And then, to quote Alice Walker, comes the time to live frugally on surprise.

frugally

It’s that time of year for me now. Today is gray, and I can’t remember the last time the sun peeked out. And as much as I’ve anticipated the emptying, when it happens all I want to do is spend my days curled in bed, hibernating for winter’s end. It’s the time of year when it seems certifiably insane that anyone ever stopped a covered wagon in this place and thought to themselves, “Here. This is far enough.”

And then, like discovering a shelf of forgotten canned produce, comes a surprise.

A kiss from my husband after a long day at work, the outstretched arms and sleepy grin from my son when I wake up in the morning. A compliment from a colleague, a phone call from a dear friend, the right song at the right time, a warm bath, a beautiful poem.

One such poem was sent to me by my father several months ago, and I pulled it out today, a jar of preserved tomatoes, and savored it’s words again, knowing that I needed the sustenance more today than I did in the summer when it was first sent.

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One Good Thing

It’s been a dead parade
of hours since 5 AM
a march of the bland
with the meaningless and
I can think of nothing
I have done to merit
mentioning or
remembering.

But now, at 8 pm,
I am bathing my son
in a tub filled with bubbles
and blue battleships,
the soapy water over
his Irish white skin
makes him glisten
like a glazed doughnut

and I should tell him
to stop splashing
but this is the first time
all day I have felt like living
so how can I scold
my boy who’s found joy
in something ordinary
as water? And when

I wash his hair
with Buzz Lightyear
shampoo, Liam
closes his eyes and
smiles like a puppy
being petted as I massage
the sweet lotion into
his red curls and I know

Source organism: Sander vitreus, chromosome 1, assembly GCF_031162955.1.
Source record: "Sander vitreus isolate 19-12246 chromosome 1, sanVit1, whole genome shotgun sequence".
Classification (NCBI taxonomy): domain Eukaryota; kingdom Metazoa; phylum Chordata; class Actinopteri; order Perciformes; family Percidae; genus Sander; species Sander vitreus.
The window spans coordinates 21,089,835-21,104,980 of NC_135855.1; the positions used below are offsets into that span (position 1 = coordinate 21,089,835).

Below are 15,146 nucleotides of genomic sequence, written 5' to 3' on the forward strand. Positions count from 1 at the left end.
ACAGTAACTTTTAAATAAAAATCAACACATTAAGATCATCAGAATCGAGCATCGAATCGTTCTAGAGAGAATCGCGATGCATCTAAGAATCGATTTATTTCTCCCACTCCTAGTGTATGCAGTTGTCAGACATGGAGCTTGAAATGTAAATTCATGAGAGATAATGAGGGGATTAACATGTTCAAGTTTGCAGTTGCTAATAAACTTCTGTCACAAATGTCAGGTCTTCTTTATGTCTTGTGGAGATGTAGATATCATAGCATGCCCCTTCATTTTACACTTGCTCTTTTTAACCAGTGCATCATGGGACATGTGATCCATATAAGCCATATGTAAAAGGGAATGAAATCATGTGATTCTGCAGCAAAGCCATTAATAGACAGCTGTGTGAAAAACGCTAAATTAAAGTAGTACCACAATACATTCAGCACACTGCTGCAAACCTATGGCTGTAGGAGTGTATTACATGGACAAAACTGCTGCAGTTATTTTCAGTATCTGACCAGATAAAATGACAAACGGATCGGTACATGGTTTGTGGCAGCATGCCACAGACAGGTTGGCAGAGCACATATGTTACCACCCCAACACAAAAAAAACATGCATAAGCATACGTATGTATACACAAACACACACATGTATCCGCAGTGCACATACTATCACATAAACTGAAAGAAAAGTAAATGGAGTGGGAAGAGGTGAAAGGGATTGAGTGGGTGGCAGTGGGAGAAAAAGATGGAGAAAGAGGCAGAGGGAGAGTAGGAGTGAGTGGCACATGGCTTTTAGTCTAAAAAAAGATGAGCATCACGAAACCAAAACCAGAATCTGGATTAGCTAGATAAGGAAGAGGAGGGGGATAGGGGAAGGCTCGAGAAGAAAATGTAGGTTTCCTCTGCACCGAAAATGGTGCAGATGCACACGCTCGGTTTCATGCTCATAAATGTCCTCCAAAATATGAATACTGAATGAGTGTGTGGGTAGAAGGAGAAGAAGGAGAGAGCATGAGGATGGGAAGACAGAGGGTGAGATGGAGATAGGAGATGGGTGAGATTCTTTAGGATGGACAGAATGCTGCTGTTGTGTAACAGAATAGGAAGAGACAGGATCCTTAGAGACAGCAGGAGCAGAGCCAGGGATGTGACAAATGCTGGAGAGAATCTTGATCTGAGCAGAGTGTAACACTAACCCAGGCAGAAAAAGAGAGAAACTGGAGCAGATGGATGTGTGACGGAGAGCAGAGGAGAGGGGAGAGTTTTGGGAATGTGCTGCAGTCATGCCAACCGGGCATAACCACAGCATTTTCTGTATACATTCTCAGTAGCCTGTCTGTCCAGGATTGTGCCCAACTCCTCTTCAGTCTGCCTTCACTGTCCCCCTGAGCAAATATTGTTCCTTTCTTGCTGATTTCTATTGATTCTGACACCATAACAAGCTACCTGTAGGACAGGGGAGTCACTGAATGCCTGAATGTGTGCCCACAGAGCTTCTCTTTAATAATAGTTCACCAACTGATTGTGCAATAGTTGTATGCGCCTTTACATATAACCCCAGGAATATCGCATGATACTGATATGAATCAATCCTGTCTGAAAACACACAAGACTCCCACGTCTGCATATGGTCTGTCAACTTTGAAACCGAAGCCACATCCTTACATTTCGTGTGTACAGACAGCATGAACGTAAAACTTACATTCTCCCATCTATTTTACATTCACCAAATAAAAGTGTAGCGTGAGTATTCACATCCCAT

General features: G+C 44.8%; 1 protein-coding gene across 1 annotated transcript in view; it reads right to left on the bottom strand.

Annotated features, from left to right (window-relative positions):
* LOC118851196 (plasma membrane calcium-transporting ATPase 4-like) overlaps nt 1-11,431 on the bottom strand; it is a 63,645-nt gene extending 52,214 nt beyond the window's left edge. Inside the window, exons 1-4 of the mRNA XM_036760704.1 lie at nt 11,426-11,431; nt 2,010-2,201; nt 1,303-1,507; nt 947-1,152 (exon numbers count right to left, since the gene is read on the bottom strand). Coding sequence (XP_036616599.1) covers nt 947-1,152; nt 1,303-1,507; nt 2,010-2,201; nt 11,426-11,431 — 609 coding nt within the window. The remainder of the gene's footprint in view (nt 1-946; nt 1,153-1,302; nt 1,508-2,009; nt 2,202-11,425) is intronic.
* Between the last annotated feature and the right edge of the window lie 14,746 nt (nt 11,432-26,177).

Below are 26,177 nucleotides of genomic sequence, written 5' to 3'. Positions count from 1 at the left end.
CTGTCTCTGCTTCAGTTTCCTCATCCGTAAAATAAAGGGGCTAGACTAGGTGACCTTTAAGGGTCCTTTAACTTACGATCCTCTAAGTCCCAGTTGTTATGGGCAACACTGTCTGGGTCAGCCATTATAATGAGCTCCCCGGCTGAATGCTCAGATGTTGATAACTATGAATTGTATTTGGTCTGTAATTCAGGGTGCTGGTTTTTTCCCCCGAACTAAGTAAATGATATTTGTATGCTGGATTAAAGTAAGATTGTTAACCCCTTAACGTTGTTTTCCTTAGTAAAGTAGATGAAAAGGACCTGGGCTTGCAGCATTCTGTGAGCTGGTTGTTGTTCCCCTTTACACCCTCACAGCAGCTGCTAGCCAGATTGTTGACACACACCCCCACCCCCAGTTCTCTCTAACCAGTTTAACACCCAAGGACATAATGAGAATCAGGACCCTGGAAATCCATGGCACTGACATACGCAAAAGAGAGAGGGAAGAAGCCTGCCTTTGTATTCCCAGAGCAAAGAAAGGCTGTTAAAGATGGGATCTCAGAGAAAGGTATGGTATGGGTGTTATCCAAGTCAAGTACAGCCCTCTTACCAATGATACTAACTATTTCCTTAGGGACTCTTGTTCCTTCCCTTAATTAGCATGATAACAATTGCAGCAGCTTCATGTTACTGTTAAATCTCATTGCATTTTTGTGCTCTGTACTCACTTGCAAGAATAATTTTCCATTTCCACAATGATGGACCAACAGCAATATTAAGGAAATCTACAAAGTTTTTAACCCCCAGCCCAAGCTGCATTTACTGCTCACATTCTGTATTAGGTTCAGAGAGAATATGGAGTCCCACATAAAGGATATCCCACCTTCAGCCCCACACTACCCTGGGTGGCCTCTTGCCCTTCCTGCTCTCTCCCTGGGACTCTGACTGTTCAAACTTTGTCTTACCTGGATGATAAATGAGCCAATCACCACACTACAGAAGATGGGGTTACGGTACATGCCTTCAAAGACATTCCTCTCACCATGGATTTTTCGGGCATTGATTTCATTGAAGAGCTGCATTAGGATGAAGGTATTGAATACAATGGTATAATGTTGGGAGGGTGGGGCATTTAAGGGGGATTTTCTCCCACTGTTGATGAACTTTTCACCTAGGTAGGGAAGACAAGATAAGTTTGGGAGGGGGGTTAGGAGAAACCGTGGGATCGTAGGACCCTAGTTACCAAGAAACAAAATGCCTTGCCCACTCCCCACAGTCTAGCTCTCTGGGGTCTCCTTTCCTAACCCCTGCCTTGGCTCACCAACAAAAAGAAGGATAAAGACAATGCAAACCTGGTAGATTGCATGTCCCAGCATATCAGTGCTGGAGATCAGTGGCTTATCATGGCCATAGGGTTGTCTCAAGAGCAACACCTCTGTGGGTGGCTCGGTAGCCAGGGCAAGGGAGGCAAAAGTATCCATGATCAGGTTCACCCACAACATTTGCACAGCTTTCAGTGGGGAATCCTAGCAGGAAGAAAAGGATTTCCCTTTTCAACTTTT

this is one good thing
I have done with my life
this day that has waited
for this moment
of water on my sleeve
and soap on my nose
to turn emptiness
into ecstasy.

…Edwin Romond

And that poem may not be enough to get me through all of winter. But it’s enough for today.

261755_10150290602379874_2436766_nRachel

You’re Doing It Right (At Least Some Of It)

The worst part of the first year of teaching is failing. Not failing once, or twice. No, failing hundreds of times, again and again.

Or at least, that’s my opinion.

Nothing I was doing was right. From the first day, not know how to respond when Tiara told me I had a nice ass, to the day before Christmas vacation when, in a moment of bonding I “walked it out” to Unk and Royal told me “I didn’t ever be needing to be doing that again,” I grasped desperately for each inch of progress, and mostly felt the rocks give way on my climb toward improvement.

Dramatic? Maybe. But that first year was dramatic.

I’m coaching new teachers and it is the week before school starts. Tensions are high, and the consensus amongst everyone is that everything is overwhelming. Some are masking it more than others, some are grasping at the progress like I did my first year, others have let go of the cliffside altogether and are bracing for the crash at the bottom.